Work-Wear - Health and Safety Issues For Women in the US Construction Industry

in Safety

In the United States the responsibility for health and safety issues in the workplace comes under the remit of the United States Department of Labor, Occupational Safety and Health Administration (OSHA). In the construction industry there is input provided by the Advisory Committee on Construction Safety and Health (ACCSH), an independent committee that offers an additional viewpoint to OSHA on construction safety issues. Usually when a risk assessment has been done and it has been decided PPE is required for the workers little thought has gone into the following consideration:

· Is it suitable and appropriate for the risks involved and for the environment in which it will be used?
· Does it prevent or adequately control the risks involved without increasing the overall level of risk?
· Has the state of health of those employees who will be wearing the PPE been considered?
· What are the needs of the job and the demands it places on the wearer, for example restricted vision, the length of time the PPE needs to be worn and the physical demands the PPE places on the wearer?
· Can the appropriate level of training be provided when necessary?

If these basic questions had been asked there would not have been the outcry twenty years ago from many women in the construction industry in the US, certainly the women of Chicago (CWIT - Chicago Women In Trades) and those women making their voices heard in NIOSH (National Institute for Occupational Health and Safety). Unfortunately, many of the issues they raised then have yet to be addressed satisfactorily. In regard to PPE the women complained that there were few if any smaller sizes available - considering the first point in the above list and indeed the second and the fourth points too, this complaint could easily be addressed if comfort and fit had been on the mind of the company buyer responsible for PPE.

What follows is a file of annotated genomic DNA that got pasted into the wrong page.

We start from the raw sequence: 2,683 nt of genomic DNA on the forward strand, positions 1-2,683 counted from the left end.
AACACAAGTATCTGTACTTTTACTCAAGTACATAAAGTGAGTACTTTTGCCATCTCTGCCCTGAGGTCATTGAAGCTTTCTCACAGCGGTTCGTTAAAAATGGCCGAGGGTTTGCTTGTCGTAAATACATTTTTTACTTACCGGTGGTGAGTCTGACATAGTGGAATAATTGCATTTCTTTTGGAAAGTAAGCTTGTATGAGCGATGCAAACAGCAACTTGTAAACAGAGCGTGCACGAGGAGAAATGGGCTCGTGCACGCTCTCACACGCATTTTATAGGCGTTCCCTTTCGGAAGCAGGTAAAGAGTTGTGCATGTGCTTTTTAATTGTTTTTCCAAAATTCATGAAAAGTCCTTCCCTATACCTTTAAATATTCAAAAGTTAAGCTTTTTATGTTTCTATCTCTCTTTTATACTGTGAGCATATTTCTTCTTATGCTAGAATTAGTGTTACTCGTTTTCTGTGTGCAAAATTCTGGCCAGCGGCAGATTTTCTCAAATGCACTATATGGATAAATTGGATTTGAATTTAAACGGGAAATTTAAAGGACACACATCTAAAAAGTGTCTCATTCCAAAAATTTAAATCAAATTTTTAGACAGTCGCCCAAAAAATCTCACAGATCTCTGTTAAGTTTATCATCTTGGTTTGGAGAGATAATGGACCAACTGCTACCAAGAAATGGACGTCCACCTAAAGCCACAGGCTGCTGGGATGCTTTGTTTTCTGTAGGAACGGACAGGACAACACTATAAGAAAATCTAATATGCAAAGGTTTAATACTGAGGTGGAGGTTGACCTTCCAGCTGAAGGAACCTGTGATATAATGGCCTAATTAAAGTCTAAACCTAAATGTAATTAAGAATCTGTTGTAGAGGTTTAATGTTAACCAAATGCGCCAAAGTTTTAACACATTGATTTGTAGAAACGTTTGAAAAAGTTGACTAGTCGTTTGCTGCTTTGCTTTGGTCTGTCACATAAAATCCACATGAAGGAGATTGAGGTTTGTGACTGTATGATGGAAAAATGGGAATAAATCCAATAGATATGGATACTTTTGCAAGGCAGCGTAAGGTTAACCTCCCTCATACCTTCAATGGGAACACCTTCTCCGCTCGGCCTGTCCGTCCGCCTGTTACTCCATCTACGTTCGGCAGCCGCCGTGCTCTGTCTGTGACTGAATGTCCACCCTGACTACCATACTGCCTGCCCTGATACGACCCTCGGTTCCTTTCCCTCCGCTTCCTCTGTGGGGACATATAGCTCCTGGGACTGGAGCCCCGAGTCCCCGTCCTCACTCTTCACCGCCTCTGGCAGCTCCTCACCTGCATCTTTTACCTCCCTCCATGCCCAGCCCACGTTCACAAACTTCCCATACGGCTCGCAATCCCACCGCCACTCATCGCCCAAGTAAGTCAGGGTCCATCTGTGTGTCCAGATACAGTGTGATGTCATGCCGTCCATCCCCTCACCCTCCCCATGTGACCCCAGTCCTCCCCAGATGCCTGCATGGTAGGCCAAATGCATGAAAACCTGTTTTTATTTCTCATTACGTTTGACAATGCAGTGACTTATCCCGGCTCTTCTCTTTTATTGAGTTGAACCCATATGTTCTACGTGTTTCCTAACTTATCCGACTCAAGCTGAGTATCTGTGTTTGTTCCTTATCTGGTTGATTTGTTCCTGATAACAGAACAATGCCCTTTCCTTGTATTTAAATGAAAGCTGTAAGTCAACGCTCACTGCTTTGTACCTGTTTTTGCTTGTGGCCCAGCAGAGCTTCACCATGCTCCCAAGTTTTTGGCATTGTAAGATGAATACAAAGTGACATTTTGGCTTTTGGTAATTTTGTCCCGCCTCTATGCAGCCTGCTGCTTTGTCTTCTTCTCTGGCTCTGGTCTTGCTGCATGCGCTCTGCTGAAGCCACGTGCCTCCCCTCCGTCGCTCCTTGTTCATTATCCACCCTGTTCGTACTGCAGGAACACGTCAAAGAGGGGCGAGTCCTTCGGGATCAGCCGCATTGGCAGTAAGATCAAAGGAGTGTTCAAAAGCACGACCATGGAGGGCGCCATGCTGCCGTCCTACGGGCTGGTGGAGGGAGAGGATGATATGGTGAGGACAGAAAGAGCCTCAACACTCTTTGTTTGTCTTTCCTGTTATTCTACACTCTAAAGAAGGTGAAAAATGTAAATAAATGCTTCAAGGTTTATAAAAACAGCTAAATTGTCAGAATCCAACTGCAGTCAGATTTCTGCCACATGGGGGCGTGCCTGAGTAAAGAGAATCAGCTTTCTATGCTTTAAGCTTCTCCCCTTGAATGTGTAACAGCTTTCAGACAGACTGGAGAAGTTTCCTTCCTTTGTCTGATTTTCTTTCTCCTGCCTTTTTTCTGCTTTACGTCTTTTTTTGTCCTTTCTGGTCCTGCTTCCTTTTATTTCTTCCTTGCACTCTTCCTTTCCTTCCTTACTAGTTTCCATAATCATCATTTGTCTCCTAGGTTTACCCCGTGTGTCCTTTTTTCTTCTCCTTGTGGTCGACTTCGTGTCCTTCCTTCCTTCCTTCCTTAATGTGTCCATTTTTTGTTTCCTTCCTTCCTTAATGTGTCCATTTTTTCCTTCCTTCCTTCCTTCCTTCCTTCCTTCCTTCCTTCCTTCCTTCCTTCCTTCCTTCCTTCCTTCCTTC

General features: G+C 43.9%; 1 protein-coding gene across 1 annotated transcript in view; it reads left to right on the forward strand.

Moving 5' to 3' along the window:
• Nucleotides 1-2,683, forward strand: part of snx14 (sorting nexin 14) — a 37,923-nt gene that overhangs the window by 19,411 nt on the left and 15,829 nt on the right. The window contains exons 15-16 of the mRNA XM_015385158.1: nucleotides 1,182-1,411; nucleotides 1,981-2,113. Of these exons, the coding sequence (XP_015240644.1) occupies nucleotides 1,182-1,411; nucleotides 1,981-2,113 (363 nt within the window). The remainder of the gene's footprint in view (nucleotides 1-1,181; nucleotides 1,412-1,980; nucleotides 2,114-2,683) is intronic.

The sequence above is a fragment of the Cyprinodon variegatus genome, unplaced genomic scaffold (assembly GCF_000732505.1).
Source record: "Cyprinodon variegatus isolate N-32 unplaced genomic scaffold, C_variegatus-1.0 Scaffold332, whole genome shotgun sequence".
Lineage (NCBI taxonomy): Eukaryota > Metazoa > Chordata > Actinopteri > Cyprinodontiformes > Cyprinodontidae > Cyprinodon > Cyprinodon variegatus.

Outsize clothing is in itself a hazard! Yet employers felt they were meeting the industry standards and that the women were whining on 'fashion/fit' grounds rather than on occupational safety. Clothing or equipment that is not sized, or does not fit, properly can compromise personal safety. It also may not function effectively in the manner for which it was designed. The report stated that, "Poor fit compromises the protection offered by the garment or equipment. The lack of appropriate PPC and PPE can cause serious safety and health risks for women, and men of smaller sizes, who rely on protective clothing and equipment to help them keep safe.

Having inadequate or ill-fitting clothing, boots, gloves, or safety equipment presents a safety hazard for any worker." It seems there has been little effort to take into account the smaller physique of women and the dimensions for safety workwear like ear, head, and face protection in women's sizes. Footwear and gloves were often inadequate or in appropriate for female workers in construction, which may be due to unavailability (ie, manufacturers don't make or distributors don't stock), limited availability, or lack of knowledge among employers and workers about where equipment designed for a woman's body structure can be obtained. It is not a good enough excuse.

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Jeff Wallis has 1 articles online

Employee of Corporate Clothing company - JKL Clothing, a UK based B2B and B2C clothing company.

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Work-Wear - Health and Safety Issues For Women in the US Construction Industry

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    Vic Sunshine- 2010/10/03 01:33:46 am

    It should be pointed out that OSHA now requires employers to provide personal protective equipment which may include job specific clothing which cannot be worn outside of the workplace. There's several places to get information like this. First, you can check with OSHA, or many states have program templates you may use. is a great site for safety programs for construction safety programs. is another good site with lots of information for craftworkers, and of course's site as well. A good article on the subject.

This article was published on 2010/03/29